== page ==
Catastrophes typically strike without warning, leaving the authorities and health care workers unprepared. Not this time in the Czech Republic. Weeks ahead of time, special military medical teams are being readied for action. Army medical staff will be on hand with five helicopter ambulances, 10 passenger helicopters, and 100 ground ambulances. Hospitals say they will cancel vacations for doctors and temporarily shut some wards. What are they preparing for? Neither earthquakes, volcanic eruptions, nor hurricanes are especially common in these parts. Destructive floods occur nearly every spring and summer, but are not usually predicted so far in advance.

In fact the coming disaster is a man-made one, and the army doctors are being readied because civilian ones may become very scarce come 1 March, the date the resignations of 3,800 doctors become effective. No one seems to really believe that all those doctors – about one in five employed in public hospitals and clinics – are serious about quitting their jobs. Doctors regularly threaten to go on strike, or march through Prague, or hold their breath until they turn blue, over what they say are shamefully low salaries and brutal working conditions. A few months ago the doctors, backed by their professional association, announced their retirements come 1 March. Dubbed “Thanks, We’re Leaving,” the initiative was meant to galvanize the government into finally, finally paying heed to their grievances, and at the same time to shock the public out of its blithe assumption that doctors are highly paid whiners.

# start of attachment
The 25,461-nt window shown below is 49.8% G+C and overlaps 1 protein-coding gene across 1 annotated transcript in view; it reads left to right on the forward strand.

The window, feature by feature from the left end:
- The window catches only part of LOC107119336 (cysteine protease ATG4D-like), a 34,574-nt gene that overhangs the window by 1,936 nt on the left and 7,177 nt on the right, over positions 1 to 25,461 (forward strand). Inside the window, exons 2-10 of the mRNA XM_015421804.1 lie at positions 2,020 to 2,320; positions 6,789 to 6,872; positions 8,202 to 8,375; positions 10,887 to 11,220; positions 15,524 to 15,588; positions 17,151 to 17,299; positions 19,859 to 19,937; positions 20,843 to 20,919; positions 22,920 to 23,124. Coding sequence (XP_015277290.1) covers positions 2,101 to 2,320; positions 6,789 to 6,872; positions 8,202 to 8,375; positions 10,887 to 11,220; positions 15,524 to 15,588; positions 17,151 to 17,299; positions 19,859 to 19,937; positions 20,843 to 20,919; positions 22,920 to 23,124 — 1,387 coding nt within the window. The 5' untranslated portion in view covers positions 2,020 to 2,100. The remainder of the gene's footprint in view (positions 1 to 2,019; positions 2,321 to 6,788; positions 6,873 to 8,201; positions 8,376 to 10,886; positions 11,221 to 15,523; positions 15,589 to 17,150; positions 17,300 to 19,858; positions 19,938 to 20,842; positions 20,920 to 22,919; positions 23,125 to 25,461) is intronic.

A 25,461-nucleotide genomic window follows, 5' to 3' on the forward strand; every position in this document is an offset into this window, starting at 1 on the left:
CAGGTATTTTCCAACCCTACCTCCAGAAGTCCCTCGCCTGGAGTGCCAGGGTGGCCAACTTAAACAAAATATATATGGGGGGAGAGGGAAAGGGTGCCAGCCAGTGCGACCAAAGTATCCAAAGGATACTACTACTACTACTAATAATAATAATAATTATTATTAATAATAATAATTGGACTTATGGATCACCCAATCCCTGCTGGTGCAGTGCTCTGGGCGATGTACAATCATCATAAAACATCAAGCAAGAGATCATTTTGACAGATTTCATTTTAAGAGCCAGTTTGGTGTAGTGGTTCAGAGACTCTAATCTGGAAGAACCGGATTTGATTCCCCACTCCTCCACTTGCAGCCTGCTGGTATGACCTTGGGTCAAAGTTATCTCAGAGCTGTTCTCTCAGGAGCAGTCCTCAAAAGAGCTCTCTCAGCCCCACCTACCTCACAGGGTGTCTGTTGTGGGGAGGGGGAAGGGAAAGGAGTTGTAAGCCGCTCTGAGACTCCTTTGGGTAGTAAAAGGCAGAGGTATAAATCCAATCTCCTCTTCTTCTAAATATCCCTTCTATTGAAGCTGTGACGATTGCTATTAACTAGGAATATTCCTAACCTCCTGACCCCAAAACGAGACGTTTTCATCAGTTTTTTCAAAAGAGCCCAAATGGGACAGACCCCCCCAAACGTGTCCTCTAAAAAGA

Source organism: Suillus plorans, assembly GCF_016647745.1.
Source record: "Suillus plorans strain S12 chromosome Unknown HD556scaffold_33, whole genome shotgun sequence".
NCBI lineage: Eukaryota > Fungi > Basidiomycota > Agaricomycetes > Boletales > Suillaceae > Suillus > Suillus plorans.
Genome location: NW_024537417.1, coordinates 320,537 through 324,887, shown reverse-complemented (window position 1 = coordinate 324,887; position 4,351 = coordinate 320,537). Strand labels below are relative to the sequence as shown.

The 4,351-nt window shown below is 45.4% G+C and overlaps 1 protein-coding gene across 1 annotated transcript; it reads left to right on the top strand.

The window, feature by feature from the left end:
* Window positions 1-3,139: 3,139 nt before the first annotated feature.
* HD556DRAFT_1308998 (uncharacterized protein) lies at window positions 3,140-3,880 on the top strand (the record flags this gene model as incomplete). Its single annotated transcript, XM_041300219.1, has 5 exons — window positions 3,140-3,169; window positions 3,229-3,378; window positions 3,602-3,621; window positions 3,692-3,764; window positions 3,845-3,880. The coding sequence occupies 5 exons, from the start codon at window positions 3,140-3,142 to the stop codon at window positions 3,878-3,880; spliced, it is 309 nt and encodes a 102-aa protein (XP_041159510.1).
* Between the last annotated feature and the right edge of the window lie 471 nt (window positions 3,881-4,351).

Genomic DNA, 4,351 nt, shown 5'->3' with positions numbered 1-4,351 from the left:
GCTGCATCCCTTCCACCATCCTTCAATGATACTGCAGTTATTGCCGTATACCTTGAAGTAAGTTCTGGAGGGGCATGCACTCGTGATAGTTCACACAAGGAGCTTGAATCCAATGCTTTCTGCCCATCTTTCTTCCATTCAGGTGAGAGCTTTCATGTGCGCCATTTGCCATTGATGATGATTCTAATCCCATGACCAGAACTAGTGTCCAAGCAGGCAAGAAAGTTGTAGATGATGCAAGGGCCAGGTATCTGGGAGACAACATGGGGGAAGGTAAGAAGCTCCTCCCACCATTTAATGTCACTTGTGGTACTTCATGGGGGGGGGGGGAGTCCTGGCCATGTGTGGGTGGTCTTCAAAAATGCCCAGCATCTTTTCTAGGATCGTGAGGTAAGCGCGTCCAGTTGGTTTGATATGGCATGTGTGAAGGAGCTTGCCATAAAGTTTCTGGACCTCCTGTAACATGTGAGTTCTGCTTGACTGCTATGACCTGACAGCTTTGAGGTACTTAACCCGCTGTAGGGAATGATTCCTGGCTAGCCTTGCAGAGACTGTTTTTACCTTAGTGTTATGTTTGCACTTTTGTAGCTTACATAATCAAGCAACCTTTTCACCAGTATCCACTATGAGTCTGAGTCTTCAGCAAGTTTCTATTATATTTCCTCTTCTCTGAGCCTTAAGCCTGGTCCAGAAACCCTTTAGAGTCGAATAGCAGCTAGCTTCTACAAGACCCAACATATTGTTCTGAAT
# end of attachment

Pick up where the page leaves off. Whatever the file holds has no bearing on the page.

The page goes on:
Quite typically, the doctors say their real take-home hourly pay is much less than the government says. But even if the health minister’s figures check out – they assume that hospital doctors work the EU-regulated amount of overtime – doctors on average are only adequately paid, and young doctors badly under-paid. But doctors claim that many work 50, 80, even 100 hours a month of mandatory overtime. And without that overtime and other salary adjustments, their base salaries truly are pathetic. The starting salary of a doctor with six years’ experience is about 800 euros a month, well under the Czech average. A doctor with 20 years’ experience can expect to earn, before overtime, around 1,100 euros. Quite enough for a single person to live in moderate comfort, at least in the smaller towns where housing is comparatively cheap. Not enough for a married person with a family, not by a long shot.

I side with those who expect to see most of those 3,800 doctors still on the job next month. They may be desperate, or just cynical, but their threat to leave at a time when other public workers are taking pay cuts seems to be working. Yesterday the government said it can find 60 million euros to raise doctors’ pay; the medical association is asking for 80 million. I just hope that when this has blown over, doctors will publicly announce that seeing as their official pay is now adequate no “gifts” from patients will be accepted in future.

Ky Krauthamer

Ky Krauthamer is a senior editor at Transitions Online. Email:

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